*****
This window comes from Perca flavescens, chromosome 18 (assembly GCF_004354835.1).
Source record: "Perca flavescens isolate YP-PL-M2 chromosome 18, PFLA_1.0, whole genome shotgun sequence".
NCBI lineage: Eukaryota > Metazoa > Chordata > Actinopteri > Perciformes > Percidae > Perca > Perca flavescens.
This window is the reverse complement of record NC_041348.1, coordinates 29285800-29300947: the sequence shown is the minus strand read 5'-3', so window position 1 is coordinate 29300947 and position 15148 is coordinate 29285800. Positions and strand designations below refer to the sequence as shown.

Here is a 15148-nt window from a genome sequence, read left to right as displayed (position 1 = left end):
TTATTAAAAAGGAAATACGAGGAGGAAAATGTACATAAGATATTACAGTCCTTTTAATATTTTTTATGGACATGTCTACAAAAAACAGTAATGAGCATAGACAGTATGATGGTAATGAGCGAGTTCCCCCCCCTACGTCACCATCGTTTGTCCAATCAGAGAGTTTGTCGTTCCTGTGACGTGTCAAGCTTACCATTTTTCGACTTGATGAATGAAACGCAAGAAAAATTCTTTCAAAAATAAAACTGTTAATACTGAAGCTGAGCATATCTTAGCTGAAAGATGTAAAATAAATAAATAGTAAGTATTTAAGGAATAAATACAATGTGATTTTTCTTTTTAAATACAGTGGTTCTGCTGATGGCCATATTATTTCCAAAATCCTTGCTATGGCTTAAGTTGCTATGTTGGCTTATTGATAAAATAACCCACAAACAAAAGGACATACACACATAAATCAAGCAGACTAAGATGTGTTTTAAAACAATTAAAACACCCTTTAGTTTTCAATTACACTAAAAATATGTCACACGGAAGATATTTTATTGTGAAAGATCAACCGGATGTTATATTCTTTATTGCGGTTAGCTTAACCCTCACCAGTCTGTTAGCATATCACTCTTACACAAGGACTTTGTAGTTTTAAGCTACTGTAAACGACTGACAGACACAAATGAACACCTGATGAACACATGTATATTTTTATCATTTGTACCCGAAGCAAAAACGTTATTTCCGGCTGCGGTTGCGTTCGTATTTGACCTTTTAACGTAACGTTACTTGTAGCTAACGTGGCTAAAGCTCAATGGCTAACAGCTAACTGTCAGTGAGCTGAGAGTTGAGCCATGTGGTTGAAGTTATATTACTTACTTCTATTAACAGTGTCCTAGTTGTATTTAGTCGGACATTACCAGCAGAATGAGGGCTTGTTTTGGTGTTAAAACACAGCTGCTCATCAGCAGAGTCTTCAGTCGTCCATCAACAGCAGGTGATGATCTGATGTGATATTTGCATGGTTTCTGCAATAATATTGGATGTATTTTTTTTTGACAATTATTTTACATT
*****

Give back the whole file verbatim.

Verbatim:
This window comes from Perca flavescens, chromosome 18 (assembly GCF_004354835.1).
Source record: "Perca flavescens isolate YP-PL-M2 chromosome 18, PFLA_1.0, whole genome shotgun sequence".
NCBI lineage: Eukaryota > Metazoa > Chordata > Actinopteri > Perciformes > Percidae > Perca > Perca flavescens.
This window is the reverse complement of record NC_041348.1, coordinates 29285800-29300947: the sequence shown is the minus strand read 5'-3', so window position 1 is coordinate 29300947 and position 15148 is coordinate 29285800. Positions and strand designations below refer to the sequence as shown.

Here is a 15148-nt window from a genome sequence, read left to right as displayed (position 1 = left end):
TTATTAAAAAGGAAATACGAGGAGGAAAATGTACATAAGATATTACAGTCCTTTTAATATTTTTTATGGACATGTCTACAAAAAACAGTAATGAGCATAGACAGTATGATGGTAATGAGCGAGTTCCCCCCCCTACGTCACCATCGTTTGTCCAATCAGAGAGTTTGTCGTTCCTGTGACGTGTCAAGCTTACCATTTTTCGACTTGATGAATGAAACGCAAGAAAAATTCTTTCAAAAATAAAACTGTTAATACTGAAGCTGAGCATATCTTAGCTGAAAGATGTAAAATAAATAAATAGTAAGTATTTAAGGAATAAATACAATGTGATTTTTCTTTTTAAATACAGTGGTTCTGCTGATGGCCATATTATTTCCAAAATCCTTGCTATGGCTTAAGTTGCTATGTTGGCTTATTGATAAAATAACCCACAAACAAAAGGACATACACACATAAATCAAGCAGACTAAGATGTGTTTTAAAACAATTAAAACACCCTTTAGTTTTCAATTACACTAAAAATATGTCACACGGAAGATATTTTATTGTGAAAGATCAACCGGATGTTATATTCTTTATTGCGGTTAGCTTAACCCTCACCAGTCTGTTAGCATATCACTCTTACACAAGGACTTTGTAGTTTTAAGCTACTGTAAACGACTGACAGACACAAATGAACACCTGATGAACACATGTATATTTTTATCATTTGTACCCGAAGCAAAAACGTTATTTCCGGCTGCGGTTGCGTTCGTATTTGACCTTTTAACGTAACGTTACTTGTAGCTAACGTGGCTAAAGCTCAATGGCTAACAGCTAACTGTCAGTGAGCTGAGAGTTGAGCCATGTGGTTGAAGTTATATTACTTACTTCTATTAACAGTGTCCTAGTTGTATTTAGTCGGACATTACCAGCAGAATGAGGGCTTGTTTTGGTGTTAAAACACAGCTGCTCATCAGCAGAGTCTTCAGTCGTCCATCAACAGCAGGTGATGATCTGATGTGATATTTGCATGGTTTCTGCAATAATATTGGATGTATTTTTTTTTGACAATTATTTTACATT